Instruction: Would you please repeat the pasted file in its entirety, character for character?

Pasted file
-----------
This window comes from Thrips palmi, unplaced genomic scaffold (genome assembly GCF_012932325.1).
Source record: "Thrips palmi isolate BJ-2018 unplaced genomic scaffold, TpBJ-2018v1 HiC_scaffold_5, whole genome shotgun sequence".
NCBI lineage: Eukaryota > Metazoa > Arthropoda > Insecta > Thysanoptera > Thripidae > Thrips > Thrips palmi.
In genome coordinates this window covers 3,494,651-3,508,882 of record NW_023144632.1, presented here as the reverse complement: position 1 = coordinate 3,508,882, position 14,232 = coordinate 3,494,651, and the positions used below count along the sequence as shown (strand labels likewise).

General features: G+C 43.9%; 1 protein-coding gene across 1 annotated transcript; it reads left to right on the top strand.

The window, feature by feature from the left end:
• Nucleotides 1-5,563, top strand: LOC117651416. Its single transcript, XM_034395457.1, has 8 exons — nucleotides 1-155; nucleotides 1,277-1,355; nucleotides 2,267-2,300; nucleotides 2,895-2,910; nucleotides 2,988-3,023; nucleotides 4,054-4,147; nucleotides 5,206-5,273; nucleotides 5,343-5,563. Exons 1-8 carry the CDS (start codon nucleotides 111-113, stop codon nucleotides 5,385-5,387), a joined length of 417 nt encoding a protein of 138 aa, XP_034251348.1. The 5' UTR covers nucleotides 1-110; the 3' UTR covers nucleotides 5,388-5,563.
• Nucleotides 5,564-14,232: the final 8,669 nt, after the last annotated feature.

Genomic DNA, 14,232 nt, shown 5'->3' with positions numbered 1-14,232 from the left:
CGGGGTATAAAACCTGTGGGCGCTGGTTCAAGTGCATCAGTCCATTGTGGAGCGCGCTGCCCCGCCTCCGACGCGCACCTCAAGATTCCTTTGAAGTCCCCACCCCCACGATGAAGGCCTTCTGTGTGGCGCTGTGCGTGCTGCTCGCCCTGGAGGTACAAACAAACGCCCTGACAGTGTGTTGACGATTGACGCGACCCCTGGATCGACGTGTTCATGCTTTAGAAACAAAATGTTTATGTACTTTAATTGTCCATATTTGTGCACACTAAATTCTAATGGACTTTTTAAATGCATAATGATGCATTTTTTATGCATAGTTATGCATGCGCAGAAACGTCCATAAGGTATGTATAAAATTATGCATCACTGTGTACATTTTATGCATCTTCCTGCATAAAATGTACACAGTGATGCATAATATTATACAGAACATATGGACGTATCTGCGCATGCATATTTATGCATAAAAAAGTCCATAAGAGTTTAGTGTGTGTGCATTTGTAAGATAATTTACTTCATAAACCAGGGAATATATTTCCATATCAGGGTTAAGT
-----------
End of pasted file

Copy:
This window comes from Thrips palmi, unplaced genomic scaffold (genome assembly GCF_012932325.1).
Source record: "Thrips palmi isolate BJ-2018 unplaced genomic scaffold, TpBJ-2018v1 HiC_scaffold_5, whole genome shotgun sequence".
NCBI lineage: Eukaryota > Metazoa > Arthropoda > Insecta > Thysanoptera > Thripidae > Thrips > Thrips palmi.
In genome coordinates this window covers 3,494,651-3,508,882 of record NW_023144632.1, presented here as the reverse complement: position 1 = coordinate 3,508,882, position 14,232 = coordinate 3,494,651, and the positions used below count along the sequence as shown (strand labels likewise).

General features: G+C 43.9%; 1 protein-coding gene across 1 annotated transcript; it reads left to right on the top strand.

The window, feature by feature from the left end:
• Nucleotides 1-5,563, top strand: LOC117651416. Its single transcript, XM_034395457.1, has 8 exons — nucleotides 1-155; nucleotides 1,277-1,355; nucleotides 2,267-2,300; nucleotides 2,895-2,910; nucleotides 2,988-3,023; nucleotides 4,054-4,147; nucleotides 5,206-5,273; nucleotides 5,343-5,563. Exons 1-8 carry the CDS (start codon nucleotides 111-113, stop codon nucleotides 5,385-5,387), a joined length of 417 nt encoding a protein of 138 aa, XP_034251348.1. The 5' UTR covers nucleotides 1-110; the 3' UTR covers nucleotides 5,388-5,563.
• Nucleotides 5,564-14,232: the final 8,669 nt, after the last annotated feature.

Genomic DNA, 14,232 nt, shown 5'->3' with positions numbered 1-14,232 from the left:
CGGGGTATAAAACCTGTGGGCGCTGGTTCAAGTGCATCAGTCCATTGTGGAGCGCGCTGCCCCGCCTCCGACGCGCACCTCAAGATTCCTTTGAAGTCCCCACCCCCACGATGAAGGCCTTCTGTGTGGCGCTGTGCGTGCTGCTCGCCCTGGAGGTACAAACAAACGCCCTGACAGTGTGTTGACGATTGACGCGACCCCTGGATCGACGTGTTCATGCTTTAGAAACAAAATGTTTATGTACTTTAATTGTCCATATTTGTGCACACTAAATTCTAATGGACTTTTTAAATGCATAATGATGCATTTTTTATGCATAGTTATGCATGCGCAGAAACGTCCATAAGGTATGTATAAAATTATGCATCACTGTGTACATTTTATGCATCTTCCTGCATAAAATGTACACAGTGATGCATAATATTATACAGAACATATGGACGTATCTGCGCATGCATATTTATGCATAAAAAAGTCCATAAGAGTTTAGTGTGTGTGCATTTGTAAGATAATTTACTTCATAAACCAGGGAATATATTTCCATATCAGGGTTAAGT